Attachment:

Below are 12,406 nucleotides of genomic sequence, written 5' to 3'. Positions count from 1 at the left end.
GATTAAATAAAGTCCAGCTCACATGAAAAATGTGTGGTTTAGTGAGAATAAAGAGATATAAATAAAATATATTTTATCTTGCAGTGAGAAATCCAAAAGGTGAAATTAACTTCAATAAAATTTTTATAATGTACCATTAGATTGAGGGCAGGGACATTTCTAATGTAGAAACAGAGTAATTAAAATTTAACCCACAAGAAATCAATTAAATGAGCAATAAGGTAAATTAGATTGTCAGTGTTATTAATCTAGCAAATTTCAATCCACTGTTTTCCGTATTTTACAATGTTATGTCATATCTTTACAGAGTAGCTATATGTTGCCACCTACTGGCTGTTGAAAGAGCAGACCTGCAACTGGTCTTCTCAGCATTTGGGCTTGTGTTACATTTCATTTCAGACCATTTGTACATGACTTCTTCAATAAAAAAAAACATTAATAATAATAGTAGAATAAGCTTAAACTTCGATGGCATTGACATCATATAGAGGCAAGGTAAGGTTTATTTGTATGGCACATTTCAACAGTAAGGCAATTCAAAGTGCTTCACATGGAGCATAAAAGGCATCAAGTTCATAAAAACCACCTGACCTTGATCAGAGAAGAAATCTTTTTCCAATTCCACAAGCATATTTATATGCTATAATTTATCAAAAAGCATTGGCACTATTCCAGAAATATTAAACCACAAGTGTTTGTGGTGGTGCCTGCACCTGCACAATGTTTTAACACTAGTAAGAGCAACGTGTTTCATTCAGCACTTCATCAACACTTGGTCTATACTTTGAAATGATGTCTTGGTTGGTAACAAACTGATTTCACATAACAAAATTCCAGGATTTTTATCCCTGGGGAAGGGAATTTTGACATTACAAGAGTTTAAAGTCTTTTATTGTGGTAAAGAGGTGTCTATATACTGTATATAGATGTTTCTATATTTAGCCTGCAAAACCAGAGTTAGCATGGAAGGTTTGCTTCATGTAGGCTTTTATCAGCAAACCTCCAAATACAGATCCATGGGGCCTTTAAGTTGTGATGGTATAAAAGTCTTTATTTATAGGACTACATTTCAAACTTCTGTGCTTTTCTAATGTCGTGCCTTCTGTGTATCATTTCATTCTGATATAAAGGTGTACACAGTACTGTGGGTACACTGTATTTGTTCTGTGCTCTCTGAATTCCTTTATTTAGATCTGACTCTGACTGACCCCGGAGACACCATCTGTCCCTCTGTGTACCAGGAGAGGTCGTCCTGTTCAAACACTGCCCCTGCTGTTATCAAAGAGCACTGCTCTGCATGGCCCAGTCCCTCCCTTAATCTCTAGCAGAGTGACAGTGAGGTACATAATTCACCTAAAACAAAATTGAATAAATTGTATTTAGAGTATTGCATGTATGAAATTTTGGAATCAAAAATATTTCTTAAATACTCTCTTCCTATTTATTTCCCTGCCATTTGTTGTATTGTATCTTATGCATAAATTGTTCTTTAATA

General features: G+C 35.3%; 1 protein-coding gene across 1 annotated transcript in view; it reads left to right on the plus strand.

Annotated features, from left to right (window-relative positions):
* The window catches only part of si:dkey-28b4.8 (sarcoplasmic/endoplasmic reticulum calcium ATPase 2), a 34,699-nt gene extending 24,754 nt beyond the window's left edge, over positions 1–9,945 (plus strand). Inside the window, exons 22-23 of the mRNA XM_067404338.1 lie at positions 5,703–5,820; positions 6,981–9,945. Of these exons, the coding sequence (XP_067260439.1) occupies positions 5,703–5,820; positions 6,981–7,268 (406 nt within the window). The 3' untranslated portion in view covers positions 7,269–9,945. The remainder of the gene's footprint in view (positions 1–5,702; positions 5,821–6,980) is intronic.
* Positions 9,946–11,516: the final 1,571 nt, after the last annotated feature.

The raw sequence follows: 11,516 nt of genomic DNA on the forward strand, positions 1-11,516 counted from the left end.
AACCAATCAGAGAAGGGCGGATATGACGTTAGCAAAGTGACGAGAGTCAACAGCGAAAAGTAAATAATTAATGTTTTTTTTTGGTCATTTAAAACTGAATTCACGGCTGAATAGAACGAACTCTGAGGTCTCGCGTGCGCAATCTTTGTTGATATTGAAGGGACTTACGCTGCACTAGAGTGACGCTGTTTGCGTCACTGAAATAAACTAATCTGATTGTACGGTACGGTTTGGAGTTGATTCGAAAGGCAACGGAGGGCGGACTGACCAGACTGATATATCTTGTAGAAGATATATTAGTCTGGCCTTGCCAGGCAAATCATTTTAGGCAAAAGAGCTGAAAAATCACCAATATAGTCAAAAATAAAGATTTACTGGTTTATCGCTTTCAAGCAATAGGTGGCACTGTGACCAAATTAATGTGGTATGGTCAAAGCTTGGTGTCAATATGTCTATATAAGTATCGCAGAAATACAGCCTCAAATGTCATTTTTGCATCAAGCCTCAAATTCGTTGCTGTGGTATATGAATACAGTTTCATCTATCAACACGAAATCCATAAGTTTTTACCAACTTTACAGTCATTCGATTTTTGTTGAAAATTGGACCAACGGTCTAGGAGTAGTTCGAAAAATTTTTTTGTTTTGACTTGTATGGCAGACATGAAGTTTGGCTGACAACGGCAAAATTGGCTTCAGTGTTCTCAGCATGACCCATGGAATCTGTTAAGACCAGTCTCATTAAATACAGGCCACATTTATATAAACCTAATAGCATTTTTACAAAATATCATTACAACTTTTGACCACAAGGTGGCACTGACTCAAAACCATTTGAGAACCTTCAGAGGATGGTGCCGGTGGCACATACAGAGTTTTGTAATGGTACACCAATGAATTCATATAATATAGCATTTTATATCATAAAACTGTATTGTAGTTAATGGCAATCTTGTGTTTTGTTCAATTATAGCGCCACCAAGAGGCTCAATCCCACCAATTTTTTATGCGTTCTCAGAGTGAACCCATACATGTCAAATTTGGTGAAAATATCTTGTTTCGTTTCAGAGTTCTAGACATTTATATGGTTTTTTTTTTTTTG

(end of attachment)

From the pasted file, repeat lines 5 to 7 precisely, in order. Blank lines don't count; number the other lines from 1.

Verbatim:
* The window catches only part of si:dkey-28b4.8 (sarcoplasmic/endoplasmic reticulum calcium ATPase 2), a 34,699-nt gene extending 24,754 nt beyond the window's left edge, over positions 1–9,945 (plus strand). Inside the window, exons 22-23 of the mRNA XM_067404338.1 lie at positions 5,703–5,820; positions 6,981–9,945. Of these exons, the coding sequence (XP_067260439.1) occupies positions 5,703–5,820; positions 6,981–7,268 (406 nt within the window). The 3' untranslated portion in view covers positions 7,269–9,945. The remainder of the gene's footprint in view (positions 1–5,702; positions 5,821–6,980) is intronic.
* Positions 9,946–11,516: the final 1,571 nt, after the last annotated feature.

The raw sequence follows: 11,516 nt of genomic DNA on the forward strand, positions 1-11,516 counted from the left end.